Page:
Many Illinois parents who are separating or going through a divorce will have to deal with the issue of child support. In most cases, the non-custodial parent will be ordered to pay support, with the amount being based in part upon state guidelines that take into account a variety of factors. If the parents were never married and the mother wishes support, however, paternity will first need to be established if the father hasn’t acknowledged it.

One of the most important things to remember about child support is that both parents have a legal obligation to support their child, in most cases until the child turns 18. The judge will usually use a statutory formula to calculate child support payments based on the incomes and expenses of both parents. However, the court may deviate from the standard child support guidelines if the parents’ incomes are very high.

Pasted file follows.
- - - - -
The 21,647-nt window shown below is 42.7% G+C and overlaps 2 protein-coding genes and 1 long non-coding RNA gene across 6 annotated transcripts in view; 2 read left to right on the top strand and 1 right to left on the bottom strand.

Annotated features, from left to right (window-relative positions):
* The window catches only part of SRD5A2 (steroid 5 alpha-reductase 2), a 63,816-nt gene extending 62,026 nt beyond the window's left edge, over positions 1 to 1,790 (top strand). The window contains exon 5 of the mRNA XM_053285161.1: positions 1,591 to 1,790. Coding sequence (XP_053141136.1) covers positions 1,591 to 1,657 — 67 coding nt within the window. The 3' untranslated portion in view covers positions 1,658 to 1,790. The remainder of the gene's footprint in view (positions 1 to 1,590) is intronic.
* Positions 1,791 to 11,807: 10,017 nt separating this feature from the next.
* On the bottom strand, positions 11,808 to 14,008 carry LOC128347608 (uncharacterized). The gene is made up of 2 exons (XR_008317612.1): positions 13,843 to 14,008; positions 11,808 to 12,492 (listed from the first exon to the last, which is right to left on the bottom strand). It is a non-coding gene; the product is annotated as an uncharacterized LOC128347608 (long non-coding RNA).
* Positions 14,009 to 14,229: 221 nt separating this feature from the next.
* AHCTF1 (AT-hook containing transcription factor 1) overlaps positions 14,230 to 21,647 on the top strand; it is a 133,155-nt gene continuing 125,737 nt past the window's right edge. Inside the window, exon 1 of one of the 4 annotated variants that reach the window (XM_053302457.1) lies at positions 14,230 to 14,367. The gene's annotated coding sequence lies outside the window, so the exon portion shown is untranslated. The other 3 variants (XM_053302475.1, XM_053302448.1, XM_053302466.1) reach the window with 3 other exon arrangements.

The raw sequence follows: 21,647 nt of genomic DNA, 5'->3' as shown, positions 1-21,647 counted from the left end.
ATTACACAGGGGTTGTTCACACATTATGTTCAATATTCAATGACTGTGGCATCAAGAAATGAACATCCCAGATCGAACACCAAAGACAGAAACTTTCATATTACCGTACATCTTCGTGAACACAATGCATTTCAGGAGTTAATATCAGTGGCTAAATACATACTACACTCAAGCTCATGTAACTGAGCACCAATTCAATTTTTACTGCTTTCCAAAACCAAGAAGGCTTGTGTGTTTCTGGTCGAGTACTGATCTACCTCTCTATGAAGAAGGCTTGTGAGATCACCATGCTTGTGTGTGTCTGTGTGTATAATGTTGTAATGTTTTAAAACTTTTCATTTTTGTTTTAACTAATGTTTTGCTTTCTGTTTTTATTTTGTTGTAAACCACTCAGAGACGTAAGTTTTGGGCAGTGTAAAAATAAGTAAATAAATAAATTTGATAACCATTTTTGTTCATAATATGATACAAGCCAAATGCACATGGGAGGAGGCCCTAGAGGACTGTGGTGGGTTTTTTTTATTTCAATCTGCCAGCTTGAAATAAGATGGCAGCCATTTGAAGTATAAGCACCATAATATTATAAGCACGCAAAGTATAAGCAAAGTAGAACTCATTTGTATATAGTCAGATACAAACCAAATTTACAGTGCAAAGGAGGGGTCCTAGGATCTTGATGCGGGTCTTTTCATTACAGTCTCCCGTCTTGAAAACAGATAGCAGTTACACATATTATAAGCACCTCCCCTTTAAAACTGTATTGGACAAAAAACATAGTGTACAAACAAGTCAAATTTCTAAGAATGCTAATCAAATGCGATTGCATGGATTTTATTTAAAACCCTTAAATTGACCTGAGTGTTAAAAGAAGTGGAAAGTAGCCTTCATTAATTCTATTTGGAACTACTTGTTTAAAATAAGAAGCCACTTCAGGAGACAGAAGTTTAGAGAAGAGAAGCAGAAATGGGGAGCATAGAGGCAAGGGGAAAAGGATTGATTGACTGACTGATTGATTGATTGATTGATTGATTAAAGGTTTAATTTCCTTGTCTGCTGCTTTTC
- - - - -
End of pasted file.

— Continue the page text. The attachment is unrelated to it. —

Some divorced parents who are on good terms with each other may think that they can work out a child support payment plan personally. This can be a mistake, and parents should always make child support payments through the local child support enforcement office. By using this method, the payer will have a record of meeting the obligation. Additionally, the recipient will have assistance in enforcing the order if payments are not made.

Delinquent payments could be a big problem for the custodial parent, who usually relies on timely receipts as part of the household budget. However, there are times when a parent who has been ordered to pay becomes unable to do so because of an unexpected job loss or illness. In such an event, an attorney can assist the payer in filing a motion for a modification of the order which, if granted, will affect future payments only.